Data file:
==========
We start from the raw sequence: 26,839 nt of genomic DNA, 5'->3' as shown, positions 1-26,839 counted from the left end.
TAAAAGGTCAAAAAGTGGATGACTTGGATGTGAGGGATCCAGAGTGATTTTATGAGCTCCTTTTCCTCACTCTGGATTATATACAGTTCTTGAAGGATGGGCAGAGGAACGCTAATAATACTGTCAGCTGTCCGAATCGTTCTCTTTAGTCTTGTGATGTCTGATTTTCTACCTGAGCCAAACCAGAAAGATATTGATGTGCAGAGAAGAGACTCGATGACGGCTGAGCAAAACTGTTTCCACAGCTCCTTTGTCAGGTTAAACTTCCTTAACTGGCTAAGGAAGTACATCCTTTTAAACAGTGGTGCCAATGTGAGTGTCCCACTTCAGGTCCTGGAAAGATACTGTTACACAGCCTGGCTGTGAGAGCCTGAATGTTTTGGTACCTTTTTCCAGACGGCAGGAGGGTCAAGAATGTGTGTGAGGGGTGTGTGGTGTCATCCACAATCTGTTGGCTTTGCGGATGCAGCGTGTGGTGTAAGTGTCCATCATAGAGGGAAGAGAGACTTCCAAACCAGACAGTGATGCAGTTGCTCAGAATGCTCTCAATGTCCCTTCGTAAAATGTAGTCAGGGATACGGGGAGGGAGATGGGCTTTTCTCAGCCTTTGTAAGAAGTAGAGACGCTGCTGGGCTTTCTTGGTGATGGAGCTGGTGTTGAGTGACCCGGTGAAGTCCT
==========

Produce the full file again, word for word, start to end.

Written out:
We start from the raw sequence: 26,839 nt of genomic DNA, 5'->3' as shown, positions 1-26,839 counted from the left end.
TAAAAGGTCAAAAAGTGGATGACTTGGATGTGAGGGATCCAGAGTGATTTTATGAGCTCCTTTTCCTCACTCTGGATTATATACAGTTCTTGAAGGATGGGCAGAGGAACGCTAATAATACTGTCAGCTGTCCGAATCGTTCTCTTTAGTCTTGTGATGTCTGATTTTCTACCTGAGCCAAACCAGAAAGATATTGATGTGCAGAGAAGAGACTCGATGACGGCTGAGCAAAACTGTTTCCACAGCTCCTTTGTCAGGTTAAACTTCCTTAACTGGCTAAGGAAGTACATCCTTTTAAACAGTGGTGCCAATGTGAGTGTCCCACTTCAGGTCCTGGAAAGATACTGTTACACAGCCTGGCTGTGAGAGCCTGAATGTTTTGGTACCTTTTTCCAGACGGCAGGAGGGTCAAGAATGTGTGTGAGGGGTGTGTGGTGTCATCCACAATCTGTTGGCTTTGCGGATGCAGCGTGTGGTGTAAGTGTCCATCATAGAGGGAAGAGAGACTTCCAAACCAGACAGTGATGCAGTTGCTCAGAATGCTCTCAATGTCCCTTCGTAAAATGTAGTCAGGGATACGGGGAGGGAGATGGGCTTTTCTCAGCCTTTGTAAGAAGTAGAGACGCTGCTGGGCTTTCTTGGTGATGGAGCTGGTGTTGAGTGACCCGGTGAAGTCCT